To be fair, S.i. Systems also took note of the potential risks involved in abandoning the old pay system before making sure Phoenix actually worked. “(We) did not see evidence of a fallback or test strategy to mitigate this potentially risky event,” the S.i. Systems report noted in an Annex.

But the consultants downplayed the risk in its summary assessment that declared the Phoenix project was using an “excellent testing strategy” and that “when problems were encountered, appropriate and timely action was taken.”

But no matter the consultants’ advice, the final call about moving ahead with a project this big belonged to government. After nearly a decade in development, Phoenix suffered the flaw of unstoppable bureaucratic momentum. The directors of the project seemed not inclined to pay much attention to last-minute advice unless it happened to line up with where they were going anyway.

via Phoenix Pay: Government got conflicting advice before launching ill-fated system | Ottawa Citizen

Bagnall: Phoenix — a disaster so bad, it just might spark real change

Good analysis by Bagnall:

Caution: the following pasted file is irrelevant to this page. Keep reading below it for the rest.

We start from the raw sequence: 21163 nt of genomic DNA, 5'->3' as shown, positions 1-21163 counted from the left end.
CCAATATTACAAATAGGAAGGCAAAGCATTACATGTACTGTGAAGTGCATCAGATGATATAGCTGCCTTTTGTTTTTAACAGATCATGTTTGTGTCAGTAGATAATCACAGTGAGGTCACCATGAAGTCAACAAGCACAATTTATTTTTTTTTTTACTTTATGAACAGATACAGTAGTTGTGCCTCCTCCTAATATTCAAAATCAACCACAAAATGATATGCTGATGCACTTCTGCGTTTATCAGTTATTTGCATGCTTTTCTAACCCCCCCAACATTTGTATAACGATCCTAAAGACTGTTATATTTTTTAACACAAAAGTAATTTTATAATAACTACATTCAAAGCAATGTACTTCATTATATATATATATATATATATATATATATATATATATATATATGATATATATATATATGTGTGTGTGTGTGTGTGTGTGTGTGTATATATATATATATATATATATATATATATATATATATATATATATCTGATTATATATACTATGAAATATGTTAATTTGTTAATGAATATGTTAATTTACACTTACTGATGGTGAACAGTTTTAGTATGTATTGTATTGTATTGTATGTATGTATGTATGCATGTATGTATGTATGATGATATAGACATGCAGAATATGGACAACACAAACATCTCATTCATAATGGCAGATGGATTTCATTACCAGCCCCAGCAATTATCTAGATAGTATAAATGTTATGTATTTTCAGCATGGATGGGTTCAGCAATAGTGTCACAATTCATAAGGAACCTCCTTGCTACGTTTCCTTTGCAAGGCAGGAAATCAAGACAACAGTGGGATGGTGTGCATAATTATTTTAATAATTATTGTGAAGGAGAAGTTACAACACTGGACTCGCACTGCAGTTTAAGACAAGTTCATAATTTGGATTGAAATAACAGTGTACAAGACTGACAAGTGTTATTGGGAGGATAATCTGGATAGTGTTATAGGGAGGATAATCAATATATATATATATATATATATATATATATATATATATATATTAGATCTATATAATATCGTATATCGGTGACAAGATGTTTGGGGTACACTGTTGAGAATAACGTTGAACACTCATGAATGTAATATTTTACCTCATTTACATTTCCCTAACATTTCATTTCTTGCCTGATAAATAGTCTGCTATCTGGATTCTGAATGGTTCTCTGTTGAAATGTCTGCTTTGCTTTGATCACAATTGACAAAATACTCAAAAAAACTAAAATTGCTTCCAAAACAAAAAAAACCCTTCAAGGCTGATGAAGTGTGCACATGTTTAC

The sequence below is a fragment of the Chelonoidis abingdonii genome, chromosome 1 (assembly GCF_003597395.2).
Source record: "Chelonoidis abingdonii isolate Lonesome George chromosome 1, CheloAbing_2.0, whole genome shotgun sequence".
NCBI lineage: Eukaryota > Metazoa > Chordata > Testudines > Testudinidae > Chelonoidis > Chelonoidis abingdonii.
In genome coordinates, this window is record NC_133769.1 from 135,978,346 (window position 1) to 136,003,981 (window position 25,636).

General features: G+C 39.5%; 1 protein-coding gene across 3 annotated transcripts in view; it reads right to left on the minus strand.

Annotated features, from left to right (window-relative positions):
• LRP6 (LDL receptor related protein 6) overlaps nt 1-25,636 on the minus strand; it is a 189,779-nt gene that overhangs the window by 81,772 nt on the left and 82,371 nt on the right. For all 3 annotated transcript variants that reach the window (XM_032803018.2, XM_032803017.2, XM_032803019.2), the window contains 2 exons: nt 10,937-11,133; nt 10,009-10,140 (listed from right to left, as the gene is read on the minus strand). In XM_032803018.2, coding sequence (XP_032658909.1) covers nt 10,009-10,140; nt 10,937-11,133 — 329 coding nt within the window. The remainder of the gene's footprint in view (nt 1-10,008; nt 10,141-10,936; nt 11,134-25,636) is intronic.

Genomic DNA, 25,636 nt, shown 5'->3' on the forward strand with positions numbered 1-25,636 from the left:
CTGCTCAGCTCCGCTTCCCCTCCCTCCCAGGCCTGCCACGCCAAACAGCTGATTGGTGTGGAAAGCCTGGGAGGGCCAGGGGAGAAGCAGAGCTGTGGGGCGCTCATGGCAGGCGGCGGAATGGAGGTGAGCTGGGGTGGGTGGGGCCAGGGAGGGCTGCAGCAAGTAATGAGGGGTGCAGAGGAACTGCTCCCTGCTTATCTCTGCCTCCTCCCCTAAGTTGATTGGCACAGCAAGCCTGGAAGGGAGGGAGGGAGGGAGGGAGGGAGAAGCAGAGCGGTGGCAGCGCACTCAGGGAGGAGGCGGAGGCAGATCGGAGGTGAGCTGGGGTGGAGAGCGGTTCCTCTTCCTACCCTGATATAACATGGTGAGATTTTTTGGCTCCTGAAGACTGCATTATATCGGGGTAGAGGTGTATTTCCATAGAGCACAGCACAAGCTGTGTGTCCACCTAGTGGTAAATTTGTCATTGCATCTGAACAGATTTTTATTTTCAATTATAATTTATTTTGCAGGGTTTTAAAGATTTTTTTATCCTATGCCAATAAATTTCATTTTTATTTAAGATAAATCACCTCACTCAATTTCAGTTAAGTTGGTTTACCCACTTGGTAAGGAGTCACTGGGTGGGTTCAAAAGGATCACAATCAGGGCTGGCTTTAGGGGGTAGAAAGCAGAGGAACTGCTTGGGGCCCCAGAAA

While software experts sort through the technical problems, the government has gone on a hiring binge so Public Services and other federal departments can begin to make a dent in pay requests that require manual processing. The irony, of course, is that the Conservatives, starting in 2014, had reduced the number of compensation advisers across government from 2,000 to 1,350 in anticipation of a more efficient system.

The government today now employs more compensation advisers and support staff than it did prior to the launch of Phoenix — counting the employees within departments who have recently been reassigned — temporarily, one hopes — to handle pay issues.

Such is the “all-hands-on-deck” sentiment throughout government that even the public service unions are contemplating agreeing to simpler language in dozens of collective agreements.

They have a number of incentives to make changes in contract language, even if it potentially eliminates certain types of overtime pay or complex provisions relating to paid leave. Labour leaders have been inundated with demands from members to help get Phoenix fixed. Few blame the unions for the broken system but blame is no longer the point.

Phoenix has been in crisis so long that government employees are now making career decisions stemming from their fear of payroll consequences. If they transfer to another department, retire, go on paternity leave or accept a raise, will they be able to weather a temporary loss of pay?